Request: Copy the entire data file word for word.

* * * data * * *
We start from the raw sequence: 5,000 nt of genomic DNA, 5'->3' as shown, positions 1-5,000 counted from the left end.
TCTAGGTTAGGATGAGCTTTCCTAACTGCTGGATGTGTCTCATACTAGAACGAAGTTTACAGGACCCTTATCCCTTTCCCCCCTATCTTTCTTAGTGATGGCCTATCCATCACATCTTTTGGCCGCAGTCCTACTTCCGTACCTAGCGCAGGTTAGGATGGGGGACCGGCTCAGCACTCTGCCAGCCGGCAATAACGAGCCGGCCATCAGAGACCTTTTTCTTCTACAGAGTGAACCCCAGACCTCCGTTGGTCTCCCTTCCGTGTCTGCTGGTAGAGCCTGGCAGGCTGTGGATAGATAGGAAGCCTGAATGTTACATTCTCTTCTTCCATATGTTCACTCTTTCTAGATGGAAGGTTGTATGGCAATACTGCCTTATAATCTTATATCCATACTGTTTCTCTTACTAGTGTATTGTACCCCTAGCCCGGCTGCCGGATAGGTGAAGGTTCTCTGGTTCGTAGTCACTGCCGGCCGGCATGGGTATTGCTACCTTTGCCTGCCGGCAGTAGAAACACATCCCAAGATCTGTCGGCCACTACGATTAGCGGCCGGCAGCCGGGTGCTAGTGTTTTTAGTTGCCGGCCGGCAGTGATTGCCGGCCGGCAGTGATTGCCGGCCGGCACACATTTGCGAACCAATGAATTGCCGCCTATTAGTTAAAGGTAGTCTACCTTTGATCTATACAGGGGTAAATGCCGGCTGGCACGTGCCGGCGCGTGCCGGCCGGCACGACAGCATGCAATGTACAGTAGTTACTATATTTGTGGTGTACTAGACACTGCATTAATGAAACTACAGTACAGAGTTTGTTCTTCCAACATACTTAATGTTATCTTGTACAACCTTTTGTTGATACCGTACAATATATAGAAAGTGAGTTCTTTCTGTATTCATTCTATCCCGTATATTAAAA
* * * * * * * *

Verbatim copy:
We start from the raw sequence: 5,000 nt of genomic DNA, 5'->3' as shown, positions 1-5,000 counted from the left end.
TCTAGGTTAGGATGAGCTTTCCTAACTGCTGGATGTGTCTCATACTAGAACGAAGTTTACAGGACCCTTATCCCTTTCCCCCCTATCTTTCTTAGTGATGGCCTATCCATCACATCTTTTGGCCGCAGTCCTACTTCCGTACCTAGCGCAGGTTAGGATGGGGGACCGGCTCAGCACTCTGCCAGCCGGCAATAACGAGCCGGCCATCAGAGACCTTTTTCTTCTACAGAGTGAACCCCAGACCTCCGTTGGTCTCCCTTCCGTGTCTGCTGGTAGAGCCTGGCAGGCTGTGGATAGATAGGAAGCCTGAATGTTACATTCTCTTCTTCCATATGTTCACTCTTTCTAGATGGAAGGTTGTATGGCAATACTGCCTTATAATCTTATATCCATACTGTTTCTCTTACTAGTGTATTGTACCCCTAGCCCGGCTGCCGGATAGGTGAAGGTTCTCTGGTTCGTAGTCACTGCCGGCCGGCATGGGTATTGCTACCTTTGCCTGCCGGCAGTAGAAACACATCCCAAGATCTGTCGGCCACTACGATTAGCGGCCGGCAGCCGGGTGCTAGTGTTTTTAGTTGCCGGCCGGCAGTGATTGCCGGCCGGCAGTGATTGCCGGCCGGCACACATTTGCGAACCAATGAATTGCCGCCTATTAGTTAAAGGTAGTCTACCTTTGATCTATACAGGGGTAAATGCCGGCTGGCACGTGCCGGCGCGTGCCGGCCGGCACGACAGCATGCAATGTACAGTAGTTACTATATTTGTGGTGTACTAGACACTGCATTAATGAAACTACAGTACAGAGTTTGTTCTTCCAACATACTTAATGTTATCTTGTACAACCTTTTGTTGATACCGTACAATATATAGAAAGTGAGTTCTTTCTGTATTCATTCTATCCCGTATATTAAAA